Singapore’s property game changes

KUALA LUMPUR: Malaysian developers that enthusiastically expanded across the Causeway could hit a bump in their plans, following the latest move by Singapore to further cool its property market by making buyers, particularly foreigners, pay more in taxes.

Singapore’s government had on Wednesday announced that foreigners buying private homes will have to fork out an additional stamp duty amounting to 10% of the property’s value.

Singapore permanent residents meanwhile will be subject to an additional stamp duty of 3% for second and subsequent properties while citizens purchasing their third and subsequent homes will similarly have to pay an extra 3% on the property’s value.

Explaining its rationale, the government said in a press release that demand for private residential properties in Singapore remained firm and prices have continued to rise, albeit more slowly in the last two quarters.

It can’t help that the new measures, which came into effect yesterday, raised concerns that property developers will be hit in the immediate term.

Malaysian property players that have expanded to Singapore include S P Setia Bhd, Selangor Dredging Bhd, IOI Corp Bhd, YTL Land and Development Bhd and sovereign wealth fund Khazanah Nasional Bhd.

“The effect is expected to be most felt by developers with projects in the pipeline as well as those that sell substantially to non-Singaporean customers,” said a local property analyst.

Singapore has had one of the most exciting real estate markets in the region as investors from China, Indonesia and Malaysia snapped up private residential properties in the island state.

According to Singapore government data, foreign buyers accounted for 19% of all private residential property purchases in 2HFY11, a substantial increase from 7% in 1HFY09.

However, S P Setia president and CEO Tan Sri Liew Kee Sin seemed unfazed by the new measures to curb real estate speculation in Singapore.

Liew said S P Setia’s Singapore projects are mainly targeted at Singaporeans wanting to upgrade their dwellings. He expects to sell about 70% of the group’s real estate units there to Singaporeans.

Additionally, Liew does not expect its non-Singaporean customers to be frightened off by the additional stamp duty charges. “The remaining 30% would be foreigners who want to buy anyway, regardless of the stamp duty and additional 10% charge,” a confident Liew said after announcing the group’s latest financial results.

Liew also pointed out that S P Setia’s maiden project in Melbourne had seen fast take up from Malaysians despite the strong Australian dollar against the ringgit.

S P Setia made its maiden foray to Singapore in April after acquiring a freehold development along Woodsville Close for redevelopment. It plans to redevelop the 0.68-acre land into a multi-storey residential apartment building with an estimated gross development value (GDV) of S$130 million (RM316.3 million). The project is expected to be launched in the coming months.

Just last week, S P Setia announced that its subsidiary had won a tender for a 4.62-acre parcel at Singapore’s Chestnut Avenue for S$180 million.

The eco-themed development comprises residential apartments with an estimated GDV of S$465 million. The project is scheduled for launched in 4Q12.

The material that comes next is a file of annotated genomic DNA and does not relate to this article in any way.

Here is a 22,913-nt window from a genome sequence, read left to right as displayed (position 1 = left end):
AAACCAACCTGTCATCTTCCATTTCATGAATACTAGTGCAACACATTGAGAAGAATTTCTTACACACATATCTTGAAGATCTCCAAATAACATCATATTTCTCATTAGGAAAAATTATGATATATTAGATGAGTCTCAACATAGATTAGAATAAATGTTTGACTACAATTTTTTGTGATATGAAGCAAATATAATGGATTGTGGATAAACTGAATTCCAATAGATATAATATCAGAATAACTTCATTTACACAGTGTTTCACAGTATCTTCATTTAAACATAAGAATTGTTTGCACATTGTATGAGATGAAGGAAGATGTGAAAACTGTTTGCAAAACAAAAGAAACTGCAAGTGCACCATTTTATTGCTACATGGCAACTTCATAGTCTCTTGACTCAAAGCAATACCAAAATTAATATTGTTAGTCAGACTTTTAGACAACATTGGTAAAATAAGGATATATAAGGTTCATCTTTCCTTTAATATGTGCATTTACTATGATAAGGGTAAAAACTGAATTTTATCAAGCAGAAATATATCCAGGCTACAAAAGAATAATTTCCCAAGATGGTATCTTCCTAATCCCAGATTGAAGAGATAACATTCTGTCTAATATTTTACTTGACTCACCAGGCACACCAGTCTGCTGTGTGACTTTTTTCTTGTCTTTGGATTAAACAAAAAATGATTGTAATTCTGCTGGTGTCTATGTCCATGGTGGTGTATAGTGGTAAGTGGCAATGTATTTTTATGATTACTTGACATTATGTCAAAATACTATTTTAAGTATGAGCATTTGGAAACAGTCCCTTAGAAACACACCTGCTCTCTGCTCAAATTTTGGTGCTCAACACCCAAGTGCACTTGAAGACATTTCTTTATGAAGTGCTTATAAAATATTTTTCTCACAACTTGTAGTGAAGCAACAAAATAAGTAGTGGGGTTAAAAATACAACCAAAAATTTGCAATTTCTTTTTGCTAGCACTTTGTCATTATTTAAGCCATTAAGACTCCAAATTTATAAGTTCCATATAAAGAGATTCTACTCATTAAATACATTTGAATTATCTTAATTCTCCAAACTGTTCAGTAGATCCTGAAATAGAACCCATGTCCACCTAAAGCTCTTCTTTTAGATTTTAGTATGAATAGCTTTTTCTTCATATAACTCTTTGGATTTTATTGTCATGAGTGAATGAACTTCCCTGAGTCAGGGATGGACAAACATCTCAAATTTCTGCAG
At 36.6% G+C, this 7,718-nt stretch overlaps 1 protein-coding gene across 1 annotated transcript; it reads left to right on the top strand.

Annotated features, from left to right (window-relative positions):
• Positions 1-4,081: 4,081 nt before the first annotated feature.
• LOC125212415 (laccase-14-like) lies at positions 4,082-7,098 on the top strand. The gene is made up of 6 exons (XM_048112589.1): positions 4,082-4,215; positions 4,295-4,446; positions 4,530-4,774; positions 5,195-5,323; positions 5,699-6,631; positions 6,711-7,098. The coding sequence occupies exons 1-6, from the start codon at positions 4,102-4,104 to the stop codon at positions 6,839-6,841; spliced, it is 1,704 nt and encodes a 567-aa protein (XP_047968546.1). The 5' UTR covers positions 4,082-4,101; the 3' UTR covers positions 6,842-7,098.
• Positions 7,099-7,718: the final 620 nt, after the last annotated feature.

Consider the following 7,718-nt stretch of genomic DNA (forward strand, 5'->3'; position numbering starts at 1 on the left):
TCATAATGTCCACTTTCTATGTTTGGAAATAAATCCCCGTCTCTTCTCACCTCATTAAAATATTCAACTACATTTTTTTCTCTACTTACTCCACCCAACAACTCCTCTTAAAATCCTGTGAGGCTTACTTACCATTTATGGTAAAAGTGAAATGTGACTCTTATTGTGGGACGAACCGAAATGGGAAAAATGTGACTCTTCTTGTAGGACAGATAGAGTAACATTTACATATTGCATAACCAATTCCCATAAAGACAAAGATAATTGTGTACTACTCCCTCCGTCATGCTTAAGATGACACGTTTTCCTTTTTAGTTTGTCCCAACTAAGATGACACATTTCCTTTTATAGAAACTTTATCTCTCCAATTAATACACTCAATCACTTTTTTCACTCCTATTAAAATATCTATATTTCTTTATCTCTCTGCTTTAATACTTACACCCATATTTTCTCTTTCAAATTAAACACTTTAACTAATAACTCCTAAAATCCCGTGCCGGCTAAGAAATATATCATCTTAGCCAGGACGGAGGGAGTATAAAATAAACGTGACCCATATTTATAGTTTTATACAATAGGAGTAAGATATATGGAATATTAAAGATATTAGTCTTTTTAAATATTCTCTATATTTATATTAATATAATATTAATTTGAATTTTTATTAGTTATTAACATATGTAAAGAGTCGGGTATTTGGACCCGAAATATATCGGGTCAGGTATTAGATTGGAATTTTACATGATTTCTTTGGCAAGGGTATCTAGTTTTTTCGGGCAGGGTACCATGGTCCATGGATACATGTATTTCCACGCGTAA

Selangor Dredging Bhd (SDB), another Malaysian property developer with ongoing projects in the island republic, believes that Singapore remains a viable investment destination despite the new measures.

SDB communications and corporate affairs manager Yeoh Guan Jin said although the impact of the new measures will likely be felt quickly, the market will adapt to the new regime.

“Speculation will likely be curbed for now. But in the longer term, demand for property will return to normal. We are confident that the market will ride this out. A more stable and less speculative property sector would be a positive development,” Yeoh told The Edge Financial Daily in an email response.

Yeoh added that SDB has no plans of delaying the launch of its fifth Singapore project in Pasir Panjang, which is currently scheduled for 2H12. In Singapore, SDB has completed and sold out its low-density apartment called Jia on Wilkie Road.

The other three projects that are close to selling out are its mixed development Okio Residences, Gilstead Two apartments and 41-units of luxury apartments called Hijauan on Cavenagh.

Among the Malaysian players, IOI Corp and Khazanah (via listed property arm UEM Land) may be more affected as they have a large landbank there with yet-to-be launched projects. The latter recently gained control of two plots of land in the Marina area in exchange for the surrender of the KTM railway land.

Analysts say that a positive spin-off effect of Singapore’s move could be a diversion of property investors to Malaysia, particularly Iskandar Malaysia in Johor and even Penang.

“The changes in Singapore may affect its attractiveness. It was previously seen as having quite a liberal environment for real estate ownership by foreigners. Foreigners do not like changes that affect their investments. The Malaysian government has been relatively liberal when it comes to property ownership by non-citizens,” said one property analyst.

Foreigners in Malaysia are allowed to buy properties priced at above RM500,000 and own landed homes, the analyst pointed out. He also claimed that the Malaysia My Second Home programme was “the cheapest long-term residency programme” in the world.

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